December 6, 2022

The Nerve

Where Government Gets Exposed

District 5 Opened School’s Wing Without Permit

The NerveBy Kim Murphy
Citizen Reporter

Lexington-Richland 5 potentially put the safety of kindergarten students and staff at risk to charging ahead with a school construction project.

Following spring break last week, District 5 moved kindergarten students into a new classroom wing at Leaphart Elementary School, but did so prior to receiving the required State Fire Marshal’s review and approval of the fire suppression system and the Department of Education’s certificate of occupancy (CO), according to John Reich, S.C. State Fire Marshal.

An official complaint was filed Thursday with the State Fire Marshal by the author of this report.

However, District 5’s administration not only potentially put children and staff in harm’s way by failing to obtain the necessary approvals, they gave inaccurate information to the school board at their April 12 board meeting.

During the progress report for construction projects at that meeting, Keith McAlister, the district’s director of new design and construction, stated, “We received our CO on Thursday (April 8) of spring break and so we were able to move furniture in and teachers use the last several days of the spring break to get their classrooms set up, so they can begin instruction in there.”

According to Reich, on April 8, an inspector with the Education Department’s Office of School Facilities, the department charged with overseeing school construction, did visit the site and “an inspection was conducted.” But Reich said as of April 15, “No Certificate of Occupancy was issued verbally or in writing at that time, or since the inspection …”

This was further verified in a letter from the project’s architect to the Office of School Facilities dated April 12 – four days following McAlister’s claim that the CO had already been obtained.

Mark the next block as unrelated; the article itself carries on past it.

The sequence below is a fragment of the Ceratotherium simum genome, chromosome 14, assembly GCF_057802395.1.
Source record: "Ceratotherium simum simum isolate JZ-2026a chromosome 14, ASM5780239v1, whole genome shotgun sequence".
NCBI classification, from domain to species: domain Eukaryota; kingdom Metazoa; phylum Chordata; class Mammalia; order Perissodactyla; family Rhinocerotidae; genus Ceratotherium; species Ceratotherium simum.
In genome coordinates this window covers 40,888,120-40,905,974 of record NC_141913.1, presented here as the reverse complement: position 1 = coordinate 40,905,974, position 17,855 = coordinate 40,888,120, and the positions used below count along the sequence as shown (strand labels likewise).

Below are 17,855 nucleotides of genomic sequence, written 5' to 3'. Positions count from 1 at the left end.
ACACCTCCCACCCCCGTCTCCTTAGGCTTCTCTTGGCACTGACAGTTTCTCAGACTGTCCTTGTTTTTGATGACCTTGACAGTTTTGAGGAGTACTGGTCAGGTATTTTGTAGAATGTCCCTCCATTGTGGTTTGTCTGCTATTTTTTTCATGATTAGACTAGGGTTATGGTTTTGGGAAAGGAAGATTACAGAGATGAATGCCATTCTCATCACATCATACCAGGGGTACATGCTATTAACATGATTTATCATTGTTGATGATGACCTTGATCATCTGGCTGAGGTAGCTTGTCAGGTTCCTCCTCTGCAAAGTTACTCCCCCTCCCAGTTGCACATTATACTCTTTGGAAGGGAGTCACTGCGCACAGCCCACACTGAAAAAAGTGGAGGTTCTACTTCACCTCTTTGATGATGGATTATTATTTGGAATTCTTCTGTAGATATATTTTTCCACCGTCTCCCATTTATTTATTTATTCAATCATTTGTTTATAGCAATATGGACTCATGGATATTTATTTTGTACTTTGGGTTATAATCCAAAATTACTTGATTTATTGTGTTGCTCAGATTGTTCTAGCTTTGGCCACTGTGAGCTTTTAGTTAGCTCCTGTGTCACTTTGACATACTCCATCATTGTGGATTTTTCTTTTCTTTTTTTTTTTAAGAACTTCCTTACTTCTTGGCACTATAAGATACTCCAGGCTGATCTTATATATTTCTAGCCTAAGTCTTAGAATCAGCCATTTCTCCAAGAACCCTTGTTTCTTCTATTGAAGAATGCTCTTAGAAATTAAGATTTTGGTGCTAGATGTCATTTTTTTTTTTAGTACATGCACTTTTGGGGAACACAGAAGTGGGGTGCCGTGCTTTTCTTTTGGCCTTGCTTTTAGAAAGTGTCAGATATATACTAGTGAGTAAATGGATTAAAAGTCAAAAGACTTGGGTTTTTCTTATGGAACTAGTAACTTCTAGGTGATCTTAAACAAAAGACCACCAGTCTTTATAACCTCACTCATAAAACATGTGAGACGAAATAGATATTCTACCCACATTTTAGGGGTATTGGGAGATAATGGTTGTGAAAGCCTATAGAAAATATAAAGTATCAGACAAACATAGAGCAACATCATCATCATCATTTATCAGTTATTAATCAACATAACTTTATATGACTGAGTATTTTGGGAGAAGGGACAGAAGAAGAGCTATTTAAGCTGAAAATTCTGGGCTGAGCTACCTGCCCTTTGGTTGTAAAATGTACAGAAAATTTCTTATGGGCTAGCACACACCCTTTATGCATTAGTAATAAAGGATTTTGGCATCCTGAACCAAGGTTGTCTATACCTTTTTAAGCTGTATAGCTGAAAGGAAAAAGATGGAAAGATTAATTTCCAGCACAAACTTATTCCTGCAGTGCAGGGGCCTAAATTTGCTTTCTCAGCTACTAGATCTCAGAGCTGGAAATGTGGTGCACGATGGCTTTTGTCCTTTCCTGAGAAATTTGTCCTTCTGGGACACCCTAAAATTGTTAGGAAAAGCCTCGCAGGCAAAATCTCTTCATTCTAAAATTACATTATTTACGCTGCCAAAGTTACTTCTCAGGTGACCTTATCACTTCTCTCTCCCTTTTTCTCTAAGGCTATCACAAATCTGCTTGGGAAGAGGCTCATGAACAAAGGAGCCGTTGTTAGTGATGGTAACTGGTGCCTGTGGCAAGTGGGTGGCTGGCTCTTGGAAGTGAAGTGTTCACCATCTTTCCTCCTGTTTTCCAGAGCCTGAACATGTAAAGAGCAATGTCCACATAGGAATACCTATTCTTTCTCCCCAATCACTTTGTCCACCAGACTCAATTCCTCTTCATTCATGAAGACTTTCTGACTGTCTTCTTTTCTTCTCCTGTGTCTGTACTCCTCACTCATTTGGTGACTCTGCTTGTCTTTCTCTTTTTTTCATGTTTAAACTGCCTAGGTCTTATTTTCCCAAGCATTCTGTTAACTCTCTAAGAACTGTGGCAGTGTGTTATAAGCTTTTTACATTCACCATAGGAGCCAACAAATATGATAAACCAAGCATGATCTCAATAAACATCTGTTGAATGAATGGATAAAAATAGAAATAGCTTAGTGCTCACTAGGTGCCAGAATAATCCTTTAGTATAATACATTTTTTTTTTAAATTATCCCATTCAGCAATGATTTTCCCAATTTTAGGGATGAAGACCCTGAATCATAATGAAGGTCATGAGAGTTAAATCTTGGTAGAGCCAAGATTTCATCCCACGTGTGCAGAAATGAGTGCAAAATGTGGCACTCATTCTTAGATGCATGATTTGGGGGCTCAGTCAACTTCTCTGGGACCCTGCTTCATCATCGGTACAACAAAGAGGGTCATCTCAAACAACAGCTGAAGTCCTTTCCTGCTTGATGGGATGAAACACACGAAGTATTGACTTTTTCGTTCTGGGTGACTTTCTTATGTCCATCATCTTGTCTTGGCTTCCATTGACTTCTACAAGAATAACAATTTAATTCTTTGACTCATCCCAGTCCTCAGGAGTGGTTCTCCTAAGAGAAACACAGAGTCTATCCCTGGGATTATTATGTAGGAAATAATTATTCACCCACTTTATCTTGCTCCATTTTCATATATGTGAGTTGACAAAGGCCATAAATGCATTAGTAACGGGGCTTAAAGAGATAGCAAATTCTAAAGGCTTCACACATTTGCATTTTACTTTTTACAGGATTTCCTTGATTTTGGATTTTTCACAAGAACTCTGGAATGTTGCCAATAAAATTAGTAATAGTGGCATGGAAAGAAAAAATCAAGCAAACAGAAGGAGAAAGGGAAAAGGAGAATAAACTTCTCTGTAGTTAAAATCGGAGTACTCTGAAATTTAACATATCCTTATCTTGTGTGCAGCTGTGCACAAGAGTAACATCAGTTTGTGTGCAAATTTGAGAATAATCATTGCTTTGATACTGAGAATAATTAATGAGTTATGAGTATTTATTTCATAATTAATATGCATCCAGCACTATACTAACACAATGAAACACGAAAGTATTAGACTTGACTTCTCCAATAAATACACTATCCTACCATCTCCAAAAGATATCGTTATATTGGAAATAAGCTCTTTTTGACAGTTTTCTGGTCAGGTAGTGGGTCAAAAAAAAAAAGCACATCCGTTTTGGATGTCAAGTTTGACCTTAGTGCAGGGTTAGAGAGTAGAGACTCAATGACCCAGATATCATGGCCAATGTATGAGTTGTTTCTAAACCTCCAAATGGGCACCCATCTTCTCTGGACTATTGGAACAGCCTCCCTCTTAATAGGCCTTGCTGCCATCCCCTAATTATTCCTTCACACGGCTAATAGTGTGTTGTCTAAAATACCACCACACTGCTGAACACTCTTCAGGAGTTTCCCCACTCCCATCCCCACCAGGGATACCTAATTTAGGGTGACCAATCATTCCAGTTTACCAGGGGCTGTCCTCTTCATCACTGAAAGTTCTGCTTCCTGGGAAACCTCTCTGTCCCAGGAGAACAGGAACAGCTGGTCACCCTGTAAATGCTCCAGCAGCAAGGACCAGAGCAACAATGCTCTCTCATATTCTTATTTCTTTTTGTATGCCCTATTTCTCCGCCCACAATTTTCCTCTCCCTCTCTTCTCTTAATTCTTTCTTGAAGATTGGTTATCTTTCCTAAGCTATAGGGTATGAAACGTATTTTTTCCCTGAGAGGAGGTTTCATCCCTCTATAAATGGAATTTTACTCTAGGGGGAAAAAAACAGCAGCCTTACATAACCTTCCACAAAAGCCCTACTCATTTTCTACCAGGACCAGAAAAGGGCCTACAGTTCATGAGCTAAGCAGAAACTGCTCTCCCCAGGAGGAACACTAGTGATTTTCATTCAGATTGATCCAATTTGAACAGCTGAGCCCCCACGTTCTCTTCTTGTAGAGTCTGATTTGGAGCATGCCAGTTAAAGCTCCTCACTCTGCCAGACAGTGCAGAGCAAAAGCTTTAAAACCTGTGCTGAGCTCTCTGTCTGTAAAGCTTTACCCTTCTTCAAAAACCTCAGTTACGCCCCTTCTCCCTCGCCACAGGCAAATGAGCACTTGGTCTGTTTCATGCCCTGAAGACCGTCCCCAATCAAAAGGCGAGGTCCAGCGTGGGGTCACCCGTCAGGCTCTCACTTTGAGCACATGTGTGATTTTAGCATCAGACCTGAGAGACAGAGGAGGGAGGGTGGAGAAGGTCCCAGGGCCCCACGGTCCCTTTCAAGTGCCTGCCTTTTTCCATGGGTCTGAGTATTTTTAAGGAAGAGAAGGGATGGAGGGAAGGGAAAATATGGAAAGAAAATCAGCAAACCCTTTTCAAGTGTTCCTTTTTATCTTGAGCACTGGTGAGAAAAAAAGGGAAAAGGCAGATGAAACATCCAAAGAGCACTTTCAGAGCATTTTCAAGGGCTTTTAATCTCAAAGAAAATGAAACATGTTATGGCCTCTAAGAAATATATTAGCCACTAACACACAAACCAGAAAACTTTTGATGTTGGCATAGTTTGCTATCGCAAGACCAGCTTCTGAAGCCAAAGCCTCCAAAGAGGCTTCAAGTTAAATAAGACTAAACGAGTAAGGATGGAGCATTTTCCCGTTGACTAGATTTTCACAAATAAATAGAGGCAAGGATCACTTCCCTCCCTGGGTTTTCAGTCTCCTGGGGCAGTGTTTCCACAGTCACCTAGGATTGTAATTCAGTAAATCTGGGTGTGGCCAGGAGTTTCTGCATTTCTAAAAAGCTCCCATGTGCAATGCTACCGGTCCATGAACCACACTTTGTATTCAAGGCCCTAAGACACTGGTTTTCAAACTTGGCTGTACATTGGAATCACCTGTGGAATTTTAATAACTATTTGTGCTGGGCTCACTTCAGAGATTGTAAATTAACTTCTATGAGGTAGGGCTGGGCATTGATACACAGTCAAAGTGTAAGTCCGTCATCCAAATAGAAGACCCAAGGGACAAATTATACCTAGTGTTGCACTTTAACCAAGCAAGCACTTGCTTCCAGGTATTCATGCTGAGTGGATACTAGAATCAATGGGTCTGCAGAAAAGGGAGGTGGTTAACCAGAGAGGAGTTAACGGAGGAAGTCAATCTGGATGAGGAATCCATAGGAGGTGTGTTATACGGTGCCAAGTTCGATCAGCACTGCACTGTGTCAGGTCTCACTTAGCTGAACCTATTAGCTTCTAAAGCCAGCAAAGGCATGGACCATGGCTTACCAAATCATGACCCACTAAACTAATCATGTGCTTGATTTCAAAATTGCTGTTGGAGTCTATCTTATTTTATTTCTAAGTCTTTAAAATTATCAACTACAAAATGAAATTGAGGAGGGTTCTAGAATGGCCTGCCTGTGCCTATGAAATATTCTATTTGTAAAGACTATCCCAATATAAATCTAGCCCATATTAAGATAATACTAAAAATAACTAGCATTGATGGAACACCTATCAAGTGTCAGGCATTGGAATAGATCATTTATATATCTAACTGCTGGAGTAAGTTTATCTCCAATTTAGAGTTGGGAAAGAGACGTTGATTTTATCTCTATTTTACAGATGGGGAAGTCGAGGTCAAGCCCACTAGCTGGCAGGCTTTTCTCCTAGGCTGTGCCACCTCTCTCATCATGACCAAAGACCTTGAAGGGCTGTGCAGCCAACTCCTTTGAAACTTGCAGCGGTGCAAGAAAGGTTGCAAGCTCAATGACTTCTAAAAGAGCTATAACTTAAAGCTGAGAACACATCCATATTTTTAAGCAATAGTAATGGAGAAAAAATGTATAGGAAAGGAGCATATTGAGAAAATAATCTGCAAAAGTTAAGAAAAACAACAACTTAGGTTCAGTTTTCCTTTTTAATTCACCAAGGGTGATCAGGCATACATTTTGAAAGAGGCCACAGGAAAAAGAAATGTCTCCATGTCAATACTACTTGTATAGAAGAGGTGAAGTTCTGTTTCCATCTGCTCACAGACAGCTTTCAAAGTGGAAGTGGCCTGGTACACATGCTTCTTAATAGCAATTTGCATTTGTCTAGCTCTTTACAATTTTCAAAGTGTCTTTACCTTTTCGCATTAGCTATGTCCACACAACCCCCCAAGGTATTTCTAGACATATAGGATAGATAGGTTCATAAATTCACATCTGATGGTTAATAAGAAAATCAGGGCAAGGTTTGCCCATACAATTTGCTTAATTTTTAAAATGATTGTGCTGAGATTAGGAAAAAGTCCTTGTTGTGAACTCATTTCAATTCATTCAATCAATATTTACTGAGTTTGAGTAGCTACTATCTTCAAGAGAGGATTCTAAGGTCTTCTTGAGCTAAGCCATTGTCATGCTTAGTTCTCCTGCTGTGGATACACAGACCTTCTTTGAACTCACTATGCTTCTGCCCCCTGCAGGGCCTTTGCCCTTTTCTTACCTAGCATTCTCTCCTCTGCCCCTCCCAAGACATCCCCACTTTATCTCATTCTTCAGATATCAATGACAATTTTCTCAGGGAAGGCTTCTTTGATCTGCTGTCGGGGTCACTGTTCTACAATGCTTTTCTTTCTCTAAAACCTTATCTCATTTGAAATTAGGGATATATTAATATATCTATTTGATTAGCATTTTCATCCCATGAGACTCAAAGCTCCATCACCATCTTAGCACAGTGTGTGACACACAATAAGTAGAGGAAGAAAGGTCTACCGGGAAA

The letter acknowledged deficiencies from the initial inspection and a second request for CO approval was made.

However, central to the denial of the initial certificate of occupancy request was the failure to obtain the State Fire Marshal’s approval of the fire protection system.

Moving in prior to obtaining a CO, along with advancing with construction of the system without approval, may have violated state regulations.

Chapter 71, Subarticle 1 of the State Fire Marshal’s Rules and Regulations for Fire Prevention and Life Safety and Section 1108 of the S.C. School Facilities Planning and Construction Guide require, at a minimum, that International Building Code standards apply.

IBC requires the State Fire Marshal’s design approval prior to the start of the fire system’s installation, not after.

And Section 907 of the S.C. School Facilities Planning and Construction Guide states that before occupancy is permitted “all operations for code compliance” are to have been completed and “approval rendered by OSF.”

Prompted by the recent complaint to the Fire Marshal, the process was expedited by the parties involved and District 5 was granted a temporary conditional certificate of occupancy on April 16, but this isn’t the first time District 5’s actions on construction projects have been questioned.

In 2006, The State newspaper reported that District 5 paid a $2,000 fine after the state Department of Health and Environmental Control determined a water system for a new school, Oak Pointe Elementary School, was installed without a permit.

In addition to beginning and completing construction of elementary school’s water line without DHEC’s permit, it proceeded without the mandatory approvals and pre-construction meetings required by the city of Columbia, according to a letter from the city dated March 1, 2006.

(Not only was the original line installed without DHEC and the city’s consent, but that line was pulled up, and replaced with a larger line without any approvals.)

As a result, the city required that District 5 uncover the water line for inspection, according to the letter, and, red-lined drawings showed that upon review of the design, there were an inadequate number of fire hydrants for life safety, requiring more to be added and the relocation of several just-installed hydrants.

District 5 also failed to submit the Final Site package for the school showing Onsite Water Detail to the Office of School Facilities and, according to documents on file with the agency, when the newly installed water line was dug up and replaced, it failed to summit a change order to be reviewed for “adherence to regulations, codes and statutes.”

In November, the board was given erroneous information by the administration related to a land deal.

In what appeared to be an attempt to convince board members to condemn a solely-owned 10-acre tract of land adjacent to the proposed high school site, the board was told that the property was owned by 36-38 individuals who were squabbling over what to do with the land.

Kim Murphy and her family live in Chapin. She serves on the State Workforce Investment Act Board and the Richland County Appearance Commission.

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The Nerve